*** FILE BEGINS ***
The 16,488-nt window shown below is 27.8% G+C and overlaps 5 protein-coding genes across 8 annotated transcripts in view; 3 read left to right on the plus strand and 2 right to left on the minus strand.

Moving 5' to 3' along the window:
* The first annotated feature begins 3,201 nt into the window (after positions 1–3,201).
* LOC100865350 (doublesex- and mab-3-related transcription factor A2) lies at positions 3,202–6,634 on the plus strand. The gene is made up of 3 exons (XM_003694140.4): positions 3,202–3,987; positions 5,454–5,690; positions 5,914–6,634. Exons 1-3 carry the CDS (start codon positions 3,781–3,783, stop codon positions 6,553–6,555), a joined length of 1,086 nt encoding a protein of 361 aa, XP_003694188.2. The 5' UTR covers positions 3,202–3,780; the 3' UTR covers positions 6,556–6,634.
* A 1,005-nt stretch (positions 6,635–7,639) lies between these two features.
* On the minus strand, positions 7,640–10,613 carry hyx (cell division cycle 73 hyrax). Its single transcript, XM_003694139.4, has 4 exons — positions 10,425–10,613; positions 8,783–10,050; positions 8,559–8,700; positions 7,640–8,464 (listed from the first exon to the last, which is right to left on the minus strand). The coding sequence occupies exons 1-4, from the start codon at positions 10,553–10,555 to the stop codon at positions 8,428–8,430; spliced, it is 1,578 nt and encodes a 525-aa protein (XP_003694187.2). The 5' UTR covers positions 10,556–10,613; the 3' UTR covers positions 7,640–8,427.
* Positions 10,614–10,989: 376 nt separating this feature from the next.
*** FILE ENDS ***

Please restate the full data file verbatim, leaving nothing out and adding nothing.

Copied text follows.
The 16,488-nt window shown below is 27.8% G+C and overlaps 5 protein-coding genes across 8 annotated transcripts in view; 3 read left to right on the plus strand and 2 right to left on the minus strand.

Moving 5' to 3' along the window:
* The first annotated feature begins 3,201 nt into the window (after positions 1–3,201).
* LOC100865350 (doublesex- and mab-3-related transcription factor A2) lies at positions 3,202–6,634 on the plus strand. The gene is made up of 3 exons (XM_003694140.4): positions 3,202–3,987; positions 5,454–5,690; positions 5,914–6,634. Exons 1-3 carry the CDS (start codon positions 3,781–3,783, stop codon positions 6,553–6,555), a joined length of 1,086 nt encoding a protein of 361 aa, XP_003694188.2. The 5' UTR covers positions 3,202–3,780; the 3' UTR covers positions 6,556–6,634.
* A 1,005-nt stretch (positions 6,635–7,639) lies between these two features.
* On the minus strand, positions 7,640–10,613 carry hyx (cell division cycle 73 hyrax). Its single transcript, XM_003694139.4, has 4 exons — positions 10,425–10,613; positions 8,783–10,050; positions 8,559–8,700; positions 7,640–8,464 (listed from the first exon to the last, which is right to left on the minus strand). The coding sequence occupies exons 1-4, from the start codon at positions 10,553–10,555 to the stop codon at positions 8,428–8,430; spliced, it is 1,578 nt and encodes a 525-aa protein (XP_003694187.2). The 5' UTR covers positions 10,556–10,613; the 3' UTR covers positions 7,640–8,427.
* Positions 10,614–10,989: 376 nt separating this feature from the next.